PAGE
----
*Comparing data samples and variances.*

Smart business involves a continued effort to gather and analyze data across a number of areas. One of those key areas is how certain events affect business staff, production, public opinion, customer satisfaction, and much more. The **Analysis of Variance (ANOVA)** method assists in analyzing how events affect business or production and how major the impact of those events is. It *determines if a change in one area is the cause for changes in another area.*

**Data Groups & Variances**

To analyze if one change of events is the cause for another change, multiple factors must be accounted for. *Variances within each sample group of data *and* variances between the set of groups of data* must be analyzed. We must take into account, for example, differences in skill sets *within each group* of people surveyed. This is done by calculating the mean (or average) of each group. We must also watch for changes in results *between each group* of people. This is done by taking the mean of each group’s mean. This will make more sense as we work through an example.

There are different methods for analyzing variances depending on your sample data and how many variances there are. For this introductory explanation, we will be working through a subset of ANOVA called the **F-Test** using three groups of sample data and two types of variances between them–type of drink consumed and change in productivity.

**Our Example Scenario**

You run an accounting firm and want to conduct a productivity test. You seek to discover if different beverages consumed by your staff throughout the day affect productivity. More specifically, you want to know if the beverages affect how quickly your accountants complete a financial transaction research project. You will be conducting the test among fifteen accountants who will all be given the same assignment with 50 transactions to reconcile. The accountants will be in 3 groups of 5.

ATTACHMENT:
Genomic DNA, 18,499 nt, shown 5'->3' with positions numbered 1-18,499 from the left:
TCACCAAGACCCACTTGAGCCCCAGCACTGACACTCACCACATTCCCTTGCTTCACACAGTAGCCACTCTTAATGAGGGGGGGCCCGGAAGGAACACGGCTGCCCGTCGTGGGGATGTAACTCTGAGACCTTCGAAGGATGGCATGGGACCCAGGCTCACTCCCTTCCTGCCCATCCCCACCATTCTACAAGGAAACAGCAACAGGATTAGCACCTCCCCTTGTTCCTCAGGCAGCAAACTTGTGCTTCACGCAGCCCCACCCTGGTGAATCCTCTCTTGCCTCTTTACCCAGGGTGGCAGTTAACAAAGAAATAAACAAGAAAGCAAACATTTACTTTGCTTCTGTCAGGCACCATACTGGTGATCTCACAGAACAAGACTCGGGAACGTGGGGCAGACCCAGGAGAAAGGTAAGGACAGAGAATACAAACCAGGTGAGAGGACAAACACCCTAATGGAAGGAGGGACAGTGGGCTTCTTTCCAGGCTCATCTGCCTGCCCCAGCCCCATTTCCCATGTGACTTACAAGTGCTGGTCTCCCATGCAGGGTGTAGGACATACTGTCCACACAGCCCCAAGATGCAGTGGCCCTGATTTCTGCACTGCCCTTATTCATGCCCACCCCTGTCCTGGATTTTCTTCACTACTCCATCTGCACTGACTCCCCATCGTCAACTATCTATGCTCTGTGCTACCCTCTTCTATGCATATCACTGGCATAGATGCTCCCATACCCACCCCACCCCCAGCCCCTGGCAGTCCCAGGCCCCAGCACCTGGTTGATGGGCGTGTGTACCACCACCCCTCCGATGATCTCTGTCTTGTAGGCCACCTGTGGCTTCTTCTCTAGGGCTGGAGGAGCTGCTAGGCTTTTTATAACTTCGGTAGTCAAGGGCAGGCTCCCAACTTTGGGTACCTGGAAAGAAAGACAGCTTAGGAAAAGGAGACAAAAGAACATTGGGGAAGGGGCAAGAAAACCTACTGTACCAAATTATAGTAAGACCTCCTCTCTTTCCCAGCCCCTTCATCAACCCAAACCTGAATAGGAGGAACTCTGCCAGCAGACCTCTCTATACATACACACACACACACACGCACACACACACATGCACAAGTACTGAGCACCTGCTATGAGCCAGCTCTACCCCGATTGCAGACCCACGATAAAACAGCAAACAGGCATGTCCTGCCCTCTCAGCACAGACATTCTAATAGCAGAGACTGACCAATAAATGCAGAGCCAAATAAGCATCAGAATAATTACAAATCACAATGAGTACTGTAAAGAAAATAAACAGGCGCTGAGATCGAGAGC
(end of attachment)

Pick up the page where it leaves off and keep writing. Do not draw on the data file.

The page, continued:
**Group 1** will be given soda.

**Group 2** will be given a B-vitamin drink.

**Group 3** will be given coffee.

For the **F-Test**, we are trying to prove that something is **not true**. To look at it another way, we are attempting to prove that there is no relation between two variances. In this scenario we will seek to prove the following statement true. The statement below is called the **Null Hypothesis**, or **H _{0}**:

*H _{0}*

_{ = }*“The type of beverage consumed by accountants has no bearing on how productive they are.”*

* *If the **F-Test** proves that the beverages have no effect on productivity, we will *accept the null hypothesis.* If the beverages do affect productivity, we will *reject the null hypothesis*.

**Variance Calculation – Step-by-Step**

Over the course of two days, you have tracked how many hours it took each of your fifteen staff members to complete the same assignment. Here are the results: